As box office numbers and ratings rise, and extended universes become even more expansive through film and TV, it’s a good time to be a consumer of any form of mass, commercially driven media. We’ve been able to see some of our biggest fantasies leap from the page on screen—from Batman and Superman locking horns in battle, to Spider-Man whizzing around in the air with Iron Man. The business of maintaining hype for these properties has brought in big bucks—there's no doubt about that. But something under the surface should be bothering us all: the villains suck. All of them.
We are far removed from movie and TV villains who reach the despicable or charismatic qualities of, say, Jack Nicholson’s Joker in Batman (1989). This year alone, we’ve seen more antagonists written with paper-thin characterization and even more murky motivations than ever. Superhero movies have gotten it the worst. Suicide Squad’s Enchantress (played by Cara Delevigne) just existed to do weird dance moves in front of a green screen, and the same goes for Doctor Strange, where Mads Mikkelsen was wasted with expository dialogue that was secondary to more CGI effects flying at your face. Even more “thoughtful” characters like Baron Zemo from Civil War were bogged down with overwrought plots that barely made sense, all to bring the titular characters to blows. Zemo’s Rune Goldberg-esque plot was as elementary (read: dumb) as they come—requiring the heroes to act like idiots and somehow fall into impossibly planned out coincidences that they probably would have seen coming within the first act. Bombing a building while impersonating a wanted assassin and not getting caught? Yeah, that’s a little too farfetched, even in a movie with costumed men and women punching each other.
While TV shows like Westworld gave us thoughtful, conniving baddies like The Man In Black, there's been more bad than good. The Walking Dead has all but fumbled fan favorite Negan, saddling Jeffrey Dean Morgan with lots of cuss words and the promise of bloodshed, but not much else. In the short time he’s been onscreen this season after the ridiculous season premiere, he hasn’t been a force of nature but a plot contrivance to remind us of the flimsy #stakes the show is balancing on. In reality, all he does is kill characters that we hated (bye, Spencer) or serve as a catalyst to kill characters that we don’t care about anyway.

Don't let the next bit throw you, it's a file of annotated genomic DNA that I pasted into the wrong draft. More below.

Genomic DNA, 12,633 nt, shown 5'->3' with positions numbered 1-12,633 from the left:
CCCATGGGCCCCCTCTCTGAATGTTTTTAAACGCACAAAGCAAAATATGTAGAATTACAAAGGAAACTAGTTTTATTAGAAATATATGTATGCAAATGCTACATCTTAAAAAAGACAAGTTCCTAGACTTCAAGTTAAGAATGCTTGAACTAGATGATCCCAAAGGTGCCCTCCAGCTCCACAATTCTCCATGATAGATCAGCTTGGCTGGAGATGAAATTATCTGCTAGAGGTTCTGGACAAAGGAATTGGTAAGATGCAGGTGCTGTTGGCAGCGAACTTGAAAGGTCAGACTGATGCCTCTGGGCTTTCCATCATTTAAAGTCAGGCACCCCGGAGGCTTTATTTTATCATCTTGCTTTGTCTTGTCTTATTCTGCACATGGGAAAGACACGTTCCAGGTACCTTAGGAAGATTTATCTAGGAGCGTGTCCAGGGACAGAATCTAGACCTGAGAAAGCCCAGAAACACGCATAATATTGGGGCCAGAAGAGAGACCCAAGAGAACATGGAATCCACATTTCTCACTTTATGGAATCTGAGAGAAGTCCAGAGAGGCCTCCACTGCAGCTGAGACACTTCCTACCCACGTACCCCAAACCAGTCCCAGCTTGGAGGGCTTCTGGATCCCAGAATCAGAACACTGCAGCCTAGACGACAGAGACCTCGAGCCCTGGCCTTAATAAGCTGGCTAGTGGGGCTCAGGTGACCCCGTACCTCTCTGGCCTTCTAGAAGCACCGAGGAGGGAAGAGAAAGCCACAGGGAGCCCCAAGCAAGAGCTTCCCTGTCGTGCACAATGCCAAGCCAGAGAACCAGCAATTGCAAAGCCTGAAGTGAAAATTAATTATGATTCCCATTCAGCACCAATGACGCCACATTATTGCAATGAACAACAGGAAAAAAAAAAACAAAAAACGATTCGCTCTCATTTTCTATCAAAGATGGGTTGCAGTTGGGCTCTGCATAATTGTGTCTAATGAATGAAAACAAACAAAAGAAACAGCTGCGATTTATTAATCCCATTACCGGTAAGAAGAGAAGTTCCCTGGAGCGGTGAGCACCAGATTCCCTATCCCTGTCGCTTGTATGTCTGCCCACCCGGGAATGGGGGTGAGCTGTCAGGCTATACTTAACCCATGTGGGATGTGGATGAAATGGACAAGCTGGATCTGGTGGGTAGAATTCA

These movies and TV shows are being written to sell people on heroes and heroines first—and the villains fall by the wayside. It’s bad to keep using Heath Ledger’s Joker as a proper example of how a villain was done “right,” but far too often are we are given the edgelord badass anarchist who doesn’t give a shit about anyone, or we’ll get a crummy C-level hero that writers can’t wait to kill (Rohan the Accuser, anyone?). Do a cursory glance of any villain in a Marvel movie that hasn’t been killed at the end of their respective movie, and you’ll be left with just under ten (Hi, Loki!). But as the roster of available superheroes, survivors, and warriors on TV and film bloats to an incredible level, creating a nuanced universe of equally interesting villains is an immediate necessity. I mean, you can’t have Thanos sitting in a chair or Negan killing redshirts forever, right?
There are no stakes in these shows and movies, and going into a new year of adapted media into television and movies, the lack of memorable bad guys has the potential to stifle any excitement that die-hards have for upcoming properties. Using The Walking Dead as an example again, they’ve belabored the need for compelling antagonists by killing beloved characters, completely missing the point of what makes a storyline good. Building a fortress of immediately recognizable or underrated characters is easy, keeping them interesting is much harder.
Just as important, these movies and shows seem to hide their antagonists. Properties like Star Wars revel in their rich history of go-to villains. Most recently, Rogue One built a sense of dread when Darth Vader appears, and managed to give viewers an interesting peek into the power struggle and machinations behind the Imperial army from the ground level. In an Iron Man or Thor movie though, at best, the audience gets a ham-fisted origin story that barely weaves in and out of the central premise to pad out a season or sell some more toys. As much as people hated Jared Leto’s portrayal of Joker in Suicide Squad, he was at least given the respect to be written as a real fearsome threat—something that we barely see when it's an actual supernatural being that protagonists have to defeat.
There’s a level of dissonance between what the audience wants to see, and what companies want to sell. It’s completely understandable that these products are vehicles to drive more money, or rather, a means to an end. But if the overall quality of storytelling is going to suffer, I’m not sure I want to be on this train anymore. Heroes can’t always fly away with minimal losses, staring at the burning carcass of their enemy. They have to go through real loss, and we deserve to have a legitimate reason to feel for them. Villains don’t always have to be mustache-twirling badniks, or tragic foils—but in 2016, they haven't even felt like they matter in the grand scheme of things, which is one of the saddest developments of the year.